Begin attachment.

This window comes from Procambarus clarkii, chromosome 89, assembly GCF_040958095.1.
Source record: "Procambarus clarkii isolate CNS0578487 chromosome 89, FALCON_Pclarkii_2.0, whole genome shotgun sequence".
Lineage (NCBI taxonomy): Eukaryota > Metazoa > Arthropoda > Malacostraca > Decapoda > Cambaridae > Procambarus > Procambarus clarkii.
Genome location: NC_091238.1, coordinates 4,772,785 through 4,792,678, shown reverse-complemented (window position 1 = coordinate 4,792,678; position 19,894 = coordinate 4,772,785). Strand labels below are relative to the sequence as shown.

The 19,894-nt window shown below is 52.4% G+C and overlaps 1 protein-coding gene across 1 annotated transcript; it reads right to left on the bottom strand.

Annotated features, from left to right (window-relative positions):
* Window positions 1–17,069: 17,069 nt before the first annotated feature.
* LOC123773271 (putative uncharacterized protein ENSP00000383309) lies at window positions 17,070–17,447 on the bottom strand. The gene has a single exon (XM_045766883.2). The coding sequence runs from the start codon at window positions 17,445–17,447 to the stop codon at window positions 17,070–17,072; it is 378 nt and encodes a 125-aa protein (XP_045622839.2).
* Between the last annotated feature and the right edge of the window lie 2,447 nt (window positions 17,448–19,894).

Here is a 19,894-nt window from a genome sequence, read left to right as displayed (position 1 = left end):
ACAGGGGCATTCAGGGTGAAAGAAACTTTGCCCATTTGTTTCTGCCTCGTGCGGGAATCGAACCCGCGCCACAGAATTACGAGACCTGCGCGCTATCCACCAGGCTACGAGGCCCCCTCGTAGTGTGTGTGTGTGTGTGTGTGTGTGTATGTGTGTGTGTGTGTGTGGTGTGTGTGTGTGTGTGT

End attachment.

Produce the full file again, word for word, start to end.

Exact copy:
This window comes from Procambarus clarkii, chromosome 89, assembly GCF_040958095.1.
Source record: "Procambarus clarkii isolate CNS0578487 chromosome 89, FALCON_Pclarkii_2.0, whole genome shotgun sequence".
Lineage (NCBI taxonomy): Eukaryota > Metazoa > Arthropoda > Malacostraca > Decapoda > Cambaridae > Procambarus > Procambarus clarkii.
Genome location: NC_091238.1, coordinates 4,772,785 through 4,792,678, shown reverse-complemented (window position 1 = coordinate 4,792,678; position 19,894 = coordinate 4,772,785). Strand labels below are relative to the sequence as shown.

The 19,894-nt window shown below is 52.4% G+C and overlaps 1 protein-coding gene across 1 annotated transcript; it reads right to left on the bottom strand.

Annotated features, from left to right (window-relative positions):
* Window positions 1–17,069: 17,069 nt before the first annotated feature.
* LOC123773271 (putative uncharacterized protein ENSP00000383309) lies at window positions 17,070–17,447 on the bottom strand. The gene has a single exon (XM_045766883.2). The coding sequence runs from the start codon at window positions 17,445–17,447 to the stop codon at window positions 17,070–17,072; it is 378 nt and encodes a 125-aa protein (XP_045622839.2).
* Between the last annotated feature and the right edge of the window lie 2,447 nt (window positions 17,448–19,894).

Here is a 19,894-nt window from a genome sequence, read left to right as displayed (position 1 = left end):
ACAGGGGCATTCAGGGTGAAAGAAACTTTGCCCATTTGTTTCTGCCTCGTGCGGGAATCGAACCCGCGCCACAGAATTACGAGACCTGCGCGCTATCCACCAGGCTACGAGGCCCCCTCGTAGTGTGTGTGTGTGTGTGTGTGTGTGTATGTGTGTGTGTGTGTGTGGTGTGTGTGTGTGTGTGT